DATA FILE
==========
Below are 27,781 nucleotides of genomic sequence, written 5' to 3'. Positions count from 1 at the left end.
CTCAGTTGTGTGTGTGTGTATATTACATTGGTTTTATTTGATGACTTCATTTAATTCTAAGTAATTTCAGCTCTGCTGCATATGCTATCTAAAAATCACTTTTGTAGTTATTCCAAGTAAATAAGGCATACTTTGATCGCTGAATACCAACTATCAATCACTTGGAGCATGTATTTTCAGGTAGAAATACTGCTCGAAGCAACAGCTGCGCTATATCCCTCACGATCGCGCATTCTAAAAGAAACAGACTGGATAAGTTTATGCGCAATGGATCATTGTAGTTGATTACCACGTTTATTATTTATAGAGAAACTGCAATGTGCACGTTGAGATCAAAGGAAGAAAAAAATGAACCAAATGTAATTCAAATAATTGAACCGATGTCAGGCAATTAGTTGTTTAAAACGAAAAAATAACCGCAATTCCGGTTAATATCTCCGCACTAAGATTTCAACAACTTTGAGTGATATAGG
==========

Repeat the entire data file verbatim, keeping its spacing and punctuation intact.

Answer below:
Below are 27,781 nucleotides of genomic sequence, written 5' to 3'. Positions count from 1 at the left end.
CTCAGTTGTGTGTGTGTGTATATTACATTGGTTTTATTTGATGACTTCATTTAATTCTAAGTAATTTCAGCTCTGCTGCATATGCTATCTAAAAATCACTTTTGTAGTTATTCCAAGTAAATAAGGCATACTTTGATCGCTGAATACCAACTATCAATCACTTGGAGCATGTATTTTCAGGTAGAAATACTGCTCGAAGCAACAGCTGCGCTATATCCCTCACGATCGCGCATTCTAAAAGAAACAGACTGGATAAGTTTATGCGCAATGGATCATTGTAGTTGATTACCACGTTTATTATTTATAGAGAAACTGCAATGTGCACGTTGAGATCAAAGGAAGAAAAAAATGAACCAAATGTAATTCAAATAATTGAACCGATGTCAGGCAATTAGTTGTTTAAAACGAAAAAATAACCGCAATTCCGGTTAATATCTCCGCACTAAGATTTCAACAACTTTGAGTGATATAGG